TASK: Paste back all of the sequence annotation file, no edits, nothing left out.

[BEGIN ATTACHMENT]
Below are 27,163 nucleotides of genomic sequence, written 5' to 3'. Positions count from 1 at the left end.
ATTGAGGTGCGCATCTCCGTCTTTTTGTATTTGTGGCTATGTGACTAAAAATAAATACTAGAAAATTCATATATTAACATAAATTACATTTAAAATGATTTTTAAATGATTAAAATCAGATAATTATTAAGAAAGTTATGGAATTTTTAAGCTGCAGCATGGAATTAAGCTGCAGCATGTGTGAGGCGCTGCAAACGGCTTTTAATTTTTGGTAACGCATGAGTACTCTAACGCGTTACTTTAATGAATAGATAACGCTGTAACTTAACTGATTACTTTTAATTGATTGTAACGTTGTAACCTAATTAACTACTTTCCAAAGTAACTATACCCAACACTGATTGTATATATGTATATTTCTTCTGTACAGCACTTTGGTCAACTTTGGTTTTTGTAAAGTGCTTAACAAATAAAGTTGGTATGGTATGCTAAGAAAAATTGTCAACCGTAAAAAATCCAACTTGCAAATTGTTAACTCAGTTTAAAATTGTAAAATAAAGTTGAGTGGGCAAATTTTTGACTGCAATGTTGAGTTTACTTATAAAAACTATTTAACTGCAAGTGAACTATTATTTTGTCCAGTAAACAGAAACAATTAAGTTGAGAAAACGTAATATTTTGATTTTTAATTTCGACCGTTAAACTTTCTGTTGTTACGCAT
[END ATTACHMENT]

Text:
Below are 27,163 nucleotides of genomic sequence, written 5' to 3'. Positions count from 1 at the left end.
ATTGAGGTGCGCATCTCCGTCTTTTTGTATTTGTGGCTATGTGACTAAAAATAAATACTAGAAAATTCATATATTAACATAAATTACATTTAAAATGATTTTTAAATGATTAAAATCAGATAATTATTAAGAAAGTTATGGAATTTTTAAGCTGCAGCATGGAATTAAGCTGCAGCATGTGTGAGGCGCTGCAAACGGCTTTTAATTTTTGGTAACGCATGAGTACTCTAACGCGTTACTTTAATGAATAGATAACGCTGTAACTTAACTGATTACTTTTAATTGATTGTAACGTTGTAACCTAATTAACTACTTTCCAAAGTAACTATACCCAACACTGATTGTATATATGTATATTTCTTCTGTACAGCACTTTGGTCAACTTTGGTTTTTGTAAAGTGCTTAACAAATAAAGTTGGTATGGTATGCTAAGAAAAATTGTCAACCGTAAAAAATCCAACTTGCAAATTGTTAACTCAGTTTAAAATTGTAAAATAAAGTTGAGTGGGCAAATTTTTGACTGCAATGTTGAGTTTACTTATAAAAACTATTTAACTGCAAGTGAACTATTATTTTGTCCAGTAAACAGAAACAATTAAGTTGAGAAAACGTAATATTTTGATTTTTAATTTCGACCGTTAAACTTTCTGTTGTTACGCAT